As for urgency, I am very flexible. I would 100% like to wait on the new gen if my best route is AMD. I have typically used intel all my life but I wouldn't mind to change it up.

Thank you!
 
Apr 24, 2019
8
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Which motherboard do you currently have? If you are using multiple monitors you would have to make sure that it has the right number of HDMI slots or a combination of HDMI, VGA, etc.
My mobo is a generic asus - it was originally a store bought system but it is currently upgraded to it's maximum. I would prefer 2xHDMI but it doesn't matter much to me. Right now I am using DVI and HDMI

Thank you!
 

hang-the-9

Titan
Moderator
3 year old system, for not gaming, you should not need to do much to it at all. What is this "multi-tasking" you are doing? Multi-tasking is a super fancy generic computer term that really means "I have more than one window open" which any system past the very cheap ones can handle without issues. I often have several things open while doing video conversion on my 8 yr old laptop.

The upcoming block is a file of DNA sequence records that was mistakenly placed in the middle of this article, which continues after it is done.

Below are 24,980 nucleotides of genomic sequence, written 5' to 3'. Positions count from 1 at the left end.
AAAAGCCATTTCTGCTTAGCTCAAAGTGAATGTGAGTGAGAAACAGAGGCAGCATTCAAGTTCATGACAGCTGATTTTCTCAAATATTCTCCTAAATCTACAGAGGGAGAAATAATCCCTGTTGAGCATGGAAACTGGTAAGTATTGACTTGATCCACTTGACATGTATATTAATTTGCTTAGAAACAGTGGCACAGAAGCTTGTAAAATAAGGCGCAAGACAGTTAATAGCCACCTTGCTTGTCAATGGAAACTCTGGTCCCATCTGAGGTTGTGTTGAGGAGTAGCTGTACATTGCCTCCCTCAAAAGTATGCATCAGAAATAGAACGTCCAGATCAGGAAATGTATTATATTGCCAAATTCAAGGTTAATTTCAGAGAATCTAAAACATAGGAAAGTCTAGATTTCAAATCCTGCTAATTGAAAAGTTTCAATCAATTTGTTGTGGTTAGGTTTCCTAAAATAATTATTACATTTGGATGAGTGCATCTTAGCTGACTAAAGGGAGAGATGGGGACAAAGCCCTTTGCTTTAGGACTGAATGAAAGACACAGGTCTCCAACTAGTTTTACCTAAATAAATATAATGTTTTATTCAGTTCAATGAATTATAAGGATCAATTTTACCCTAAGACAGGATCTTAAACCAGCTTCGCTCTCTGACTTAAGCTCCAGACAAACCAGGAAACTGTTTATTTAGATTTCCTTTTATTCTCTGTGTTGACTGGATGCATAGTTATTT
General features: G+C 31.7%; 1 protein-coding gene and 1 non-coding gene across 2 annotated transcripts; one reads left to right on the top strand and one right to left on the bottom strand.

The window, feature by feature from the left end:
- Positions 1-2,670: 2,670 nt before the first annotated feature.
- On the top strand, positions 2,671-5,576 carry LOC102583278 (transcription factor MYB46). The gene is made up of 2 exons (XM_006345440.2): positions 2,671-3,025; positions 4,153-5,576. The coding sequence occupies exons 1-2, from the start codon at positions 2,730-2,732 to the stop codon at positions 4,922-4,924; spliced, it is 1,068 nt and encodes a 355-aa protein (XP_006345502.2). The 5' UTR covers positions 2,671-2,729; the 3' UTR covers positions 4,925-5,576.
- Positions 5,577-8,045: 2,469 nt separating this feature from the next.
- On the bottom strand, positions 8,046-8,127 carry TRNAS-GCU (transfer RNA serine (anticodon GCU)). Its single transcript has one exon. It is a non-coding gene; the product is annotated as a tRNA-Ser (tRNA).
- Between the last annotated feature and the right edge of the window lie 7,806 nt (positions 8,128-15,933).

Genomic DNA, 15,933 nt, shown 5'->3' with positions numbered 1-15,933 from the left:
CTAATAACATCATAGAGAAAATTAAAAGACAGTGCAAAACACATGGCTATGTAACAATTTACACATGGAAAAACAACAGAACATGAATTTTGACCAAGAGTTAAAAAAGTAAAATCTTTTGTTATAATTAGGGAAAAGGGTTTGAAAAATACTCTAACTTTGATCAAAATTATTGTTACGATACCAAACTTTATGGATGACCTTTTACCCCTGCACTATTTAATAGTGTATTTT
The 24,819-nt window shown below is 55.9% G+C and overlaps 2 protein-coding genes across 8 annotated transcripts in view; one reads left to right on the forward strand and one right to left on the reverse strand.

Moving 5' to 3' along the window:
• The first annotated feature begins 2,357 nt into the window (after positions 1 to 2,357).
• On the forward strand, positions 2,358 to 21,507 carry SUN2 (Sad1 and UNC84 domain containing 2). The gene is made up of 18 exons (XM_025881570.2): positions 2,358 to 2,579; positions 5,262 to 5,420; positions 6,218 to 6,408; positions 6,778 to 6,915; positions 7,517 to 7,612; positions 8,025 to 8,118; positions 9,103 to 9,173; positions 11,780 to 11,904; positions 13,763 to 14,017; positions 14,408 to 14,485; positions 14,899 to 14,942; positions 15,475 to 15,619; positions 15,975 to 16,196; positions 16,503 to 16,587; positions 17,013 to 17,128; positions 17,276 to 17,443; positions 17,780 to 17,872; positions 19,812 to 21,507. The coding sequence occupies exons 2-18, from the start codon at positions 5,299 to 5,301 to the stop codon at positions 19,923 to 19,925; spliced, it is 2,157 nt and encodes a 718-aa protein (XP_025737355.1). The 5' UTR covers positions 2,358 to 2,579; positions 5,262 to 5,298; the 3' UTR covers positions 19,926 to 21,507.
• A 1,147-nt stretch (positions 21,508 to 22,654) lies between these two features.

What is your current CPU? If things like rendering are slower, a better CPU could be all you need. Maybe a clean Windows setup and some drive/storage setup house-keeping.
 
Apr 24, 2019
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3 year old system, for not gaming, you should not need to do much to it at all. What is this "multi-tasking" you are doing? Multi-tasking is a super fancy generic computer term that really means "I have more than one window open" which any system past the very cheap ones can handle without issues. I often have several things open while doing video conversion on my 8 yr old laptop.

What is your current CPU? If things like rendering are slower, a better CPU could be all you need. Maybe a clean Windows setup and some drive/storage setup house-keeping.